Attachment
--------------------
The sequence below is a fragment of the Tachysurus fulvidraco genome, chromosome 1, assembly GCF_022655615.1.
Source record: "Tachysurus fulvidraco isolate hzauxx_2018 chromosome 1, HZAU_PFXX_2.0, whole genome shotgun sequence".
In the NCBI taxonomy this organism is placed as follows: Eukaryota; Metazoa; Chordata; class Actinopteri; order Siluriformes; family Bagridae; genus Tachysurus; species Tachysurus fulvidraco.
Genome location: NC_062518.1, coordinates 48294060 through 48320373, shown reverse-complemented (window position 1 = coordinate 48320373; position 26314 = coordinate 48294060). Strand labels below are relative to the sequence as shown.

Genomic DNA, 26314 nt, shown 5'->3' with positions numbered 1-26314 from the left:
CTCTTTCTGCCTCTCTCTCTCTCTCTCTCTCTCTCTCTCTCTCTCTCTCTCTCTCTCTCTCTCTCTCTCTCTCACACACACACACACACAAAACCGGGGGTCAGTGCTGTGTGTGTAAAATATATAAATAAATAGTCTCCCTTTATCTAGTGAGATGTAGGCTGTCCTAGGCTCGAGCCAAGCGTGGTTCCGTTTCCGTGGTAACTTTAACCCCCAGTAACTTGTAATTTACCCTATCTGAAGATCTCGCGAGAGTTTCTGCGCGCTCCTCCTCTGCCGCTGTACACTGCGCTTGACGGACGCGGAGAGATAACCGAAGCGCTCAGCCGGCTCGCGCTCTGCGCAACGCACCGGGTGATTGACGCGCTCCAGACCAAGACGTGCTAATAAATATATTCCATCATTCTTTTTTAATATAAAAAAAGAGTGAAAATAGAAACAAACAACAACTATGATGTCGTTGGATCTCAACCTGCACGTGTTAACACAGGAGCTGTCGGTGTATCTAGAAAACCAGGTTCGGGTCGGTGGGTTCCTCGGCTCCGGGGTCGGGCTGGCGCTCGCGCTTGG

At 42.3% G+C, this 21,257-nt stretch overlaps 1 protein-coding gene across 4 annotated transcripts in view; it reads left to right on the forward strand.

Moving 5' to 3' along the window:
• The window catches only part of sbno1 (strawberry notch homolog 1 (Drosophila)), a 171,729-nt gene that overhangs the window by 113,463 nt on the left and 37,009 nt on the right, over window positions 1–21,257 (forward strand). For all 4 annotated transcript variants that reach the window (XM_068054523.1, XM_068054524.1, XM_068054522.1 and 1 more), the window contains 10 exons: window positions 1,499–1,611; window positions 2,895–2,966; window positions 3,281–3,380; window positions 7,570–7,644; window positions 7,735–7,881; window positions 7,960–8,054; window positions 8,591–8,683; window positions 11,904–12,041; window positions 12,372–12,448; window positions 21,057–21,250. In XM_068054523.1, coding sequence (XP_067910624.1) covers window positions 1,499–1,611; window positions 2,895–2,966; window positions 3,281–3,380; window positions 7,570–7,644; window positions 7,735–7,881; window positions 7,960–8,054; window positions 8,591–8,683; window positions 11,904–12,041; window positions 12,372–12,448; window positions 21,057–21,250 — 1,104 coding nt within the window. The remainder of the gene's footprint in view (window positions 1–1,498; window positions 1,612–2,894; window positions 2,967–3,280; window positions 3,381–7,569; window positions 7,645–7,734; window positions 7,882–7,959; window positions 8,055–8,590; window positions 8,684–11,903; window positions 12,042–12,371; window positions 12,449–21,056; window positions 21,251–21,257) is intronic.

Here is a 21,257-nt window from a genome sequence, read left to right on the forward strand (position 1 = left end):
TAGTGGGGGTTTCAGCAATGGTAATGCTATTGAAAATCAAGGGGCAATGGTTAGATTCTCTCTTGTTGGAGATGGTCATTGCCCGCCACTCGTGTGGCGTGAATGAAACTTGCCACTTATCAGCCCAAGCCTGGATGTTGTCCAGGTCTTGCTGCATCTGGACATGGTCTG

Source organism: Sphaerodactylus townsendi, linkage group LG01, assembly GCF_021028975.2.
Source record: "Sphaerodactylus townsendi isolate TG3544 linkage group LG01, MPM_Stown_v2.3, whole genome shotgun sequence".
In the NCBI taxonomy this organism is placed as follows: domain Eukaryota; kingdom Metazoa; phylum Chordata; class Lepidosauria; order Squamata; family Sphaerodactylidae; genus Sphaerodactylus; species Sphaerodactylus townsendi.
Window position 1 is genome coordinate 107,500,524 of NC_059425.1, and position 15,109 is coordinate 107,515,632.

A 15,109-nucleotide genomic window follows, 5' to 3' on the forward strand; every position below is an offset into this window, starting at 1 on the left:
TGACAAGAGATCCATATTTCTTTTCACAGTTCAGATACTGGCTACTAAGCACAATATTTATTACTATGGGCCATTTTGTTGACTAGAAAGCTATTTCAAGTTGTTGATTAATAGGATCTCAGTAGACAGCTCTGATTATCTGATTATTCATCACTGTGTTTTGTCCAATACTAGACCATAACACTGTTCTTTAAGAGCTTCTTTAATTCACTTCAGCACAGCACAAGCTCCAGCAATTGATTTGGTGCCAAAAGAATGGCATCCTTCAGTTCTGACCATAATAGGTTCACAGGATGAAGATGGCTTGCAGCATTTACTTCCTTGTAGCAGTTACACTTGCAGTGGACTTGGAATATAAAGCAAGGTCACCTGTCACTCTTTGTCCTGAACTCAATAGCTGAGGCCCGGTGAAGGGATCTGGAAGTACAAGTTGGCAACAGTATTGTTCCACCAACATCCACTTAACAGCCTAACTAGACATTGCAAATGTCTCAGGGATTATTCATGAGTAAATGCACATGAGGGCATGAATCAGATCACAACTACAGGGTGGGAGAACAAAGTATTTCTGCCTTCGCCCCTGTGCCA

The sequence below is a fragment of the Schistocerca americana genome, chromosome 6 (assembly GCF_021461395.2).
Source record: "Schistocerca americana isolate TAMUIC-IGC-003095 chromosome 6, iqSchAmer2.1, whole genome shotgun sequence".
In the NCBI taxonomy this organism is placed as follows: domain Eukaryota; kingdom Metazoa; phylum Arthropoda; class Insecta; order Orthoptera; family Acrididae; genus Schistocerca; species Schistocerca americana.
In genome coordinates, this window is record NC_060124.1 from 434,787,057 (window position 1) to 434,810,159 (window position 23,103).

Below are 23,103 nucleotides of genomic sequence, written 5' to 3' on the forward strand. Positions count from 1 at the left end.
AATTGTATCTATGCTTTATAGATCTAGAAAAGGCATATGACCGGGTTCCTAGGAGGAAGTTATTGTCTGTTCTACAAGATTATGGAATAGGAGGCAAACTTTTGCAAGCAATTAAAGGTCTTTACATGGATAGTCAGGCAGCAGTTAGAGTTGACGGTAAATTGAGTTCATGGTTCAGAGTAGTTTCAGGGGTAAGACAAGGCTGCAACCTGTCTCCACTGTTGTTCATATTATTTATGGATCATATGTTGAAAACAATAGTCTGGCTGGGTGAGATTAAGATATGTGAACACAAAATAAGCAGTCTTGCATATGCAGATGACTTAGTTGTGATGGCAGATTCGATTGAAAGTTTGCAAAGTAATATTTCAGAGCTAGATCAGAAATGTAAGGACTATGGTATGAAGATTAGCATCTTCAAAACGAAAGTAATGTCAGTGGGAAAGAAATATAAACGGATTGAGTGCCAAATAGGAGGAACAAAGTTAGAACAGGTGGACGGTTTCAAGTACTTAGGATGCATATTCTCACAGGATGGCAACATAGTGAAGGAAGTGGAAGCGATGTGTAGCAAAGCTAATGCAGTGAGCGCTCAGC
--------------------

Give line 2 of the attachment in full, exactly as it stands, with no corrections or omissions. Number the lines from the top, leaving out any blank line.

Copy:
Source record: "Tachysurus fulvidraco isolate hzauxx_2018 chromosome 1, HZAU_PFXX_2.0, whole genome shotgun sequence".